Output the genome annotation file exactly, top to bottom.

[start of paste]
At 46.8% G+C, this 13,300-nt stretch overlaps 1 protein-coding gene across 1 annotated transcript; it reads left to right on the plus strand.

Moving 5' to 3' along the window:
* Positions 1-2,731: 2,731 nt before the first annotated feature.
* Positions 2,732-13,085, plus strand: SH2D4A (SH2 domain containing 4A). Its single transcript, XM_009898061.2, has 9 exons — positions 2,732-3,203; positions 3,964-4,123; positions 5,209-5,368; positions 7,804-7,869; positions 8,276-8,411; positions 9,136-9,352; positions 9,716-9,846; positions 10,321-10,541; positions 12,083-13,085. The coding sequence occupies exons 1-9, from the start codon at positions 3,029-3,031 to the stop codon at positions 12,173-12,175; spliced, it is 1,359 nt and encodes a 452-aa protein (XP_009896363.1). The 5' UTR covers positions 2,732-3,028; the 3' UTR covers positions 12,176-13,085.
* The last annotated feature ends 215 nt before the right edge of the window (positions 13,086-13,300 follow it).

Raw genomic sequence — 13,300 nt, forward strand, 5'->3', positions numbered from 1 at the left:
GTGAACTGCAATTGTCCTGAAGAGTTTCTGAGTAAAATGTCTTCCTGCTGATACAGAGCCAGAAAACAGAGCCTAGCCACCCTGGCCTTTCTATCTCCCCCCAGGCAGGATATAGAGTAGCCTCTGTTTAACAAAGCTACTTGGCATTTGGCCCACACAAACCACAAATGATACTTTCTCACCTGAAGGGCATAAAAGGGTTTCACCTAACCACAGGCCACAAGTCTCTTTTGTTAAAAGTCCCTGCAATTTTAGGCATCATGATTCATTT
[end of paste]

At 46.8% G+C, this 13,300-nt stretch overlaps 1 protein-coding gene across 1 annotated transcript; it reads left to right on the plus strand.

Moving 5' to 3' along the window:
* Positions 1-2,731: 2,731 nt before the first annotated feature.
* Positions 2,732-13,085, plus strand: SH2D4A (SH2 domain containing 4A). Its single transcript, XM_009898061.2, has 9 exons — positions 2,732-3,203; positions 3,964-4,123; positions 5,209-5,368; positions 7,804-7,869; positions 8,276-8,411; positions 9,136-9,352; positions 9,716-9,846; positions 10,321-10,541; positions 12,083-13,085. The coding sequence occupies exons 1-9, from the start codon at positions 3,029-3,031 to the stop codon at positions 12,173-12,175; spliced, it is 1,359 nt and encodes a 452-aa protein (XP_009896363.1). The 5' UTR covers positions 2,732-3,028; the 3' UTR covers positions 12,176-13,085.
* The last annotated feature ends 215 nt before the right edge of the window (positions 13,086-13,300 follow it).

Raw genomic sequence — 13,300 nt, forward strand, 5'->3', positions numbered from 1 at the left:
GTGAACTGCAATTGTCCTGAAGAGTTTCTGAGTAAAATGTCTTCCTGCTGATACAGAGCCAGAAAACAGAGCCTAGCCACCCTGGCCTTTCTATCTCCCCCCAGGCAGGATATAGAGTAGCCTCTGTTTAACAAAGCTACTTGGCATTTGGCCCACACAAACCACAAATGATACTTTCTCACCTGAAGGGCATAAAAGGGTTTCACCTAACCACAGGCCACAAGTCTCTTTTGTTAAAAGTCCCTGCAATTTTAGGCATCATGATTCATTT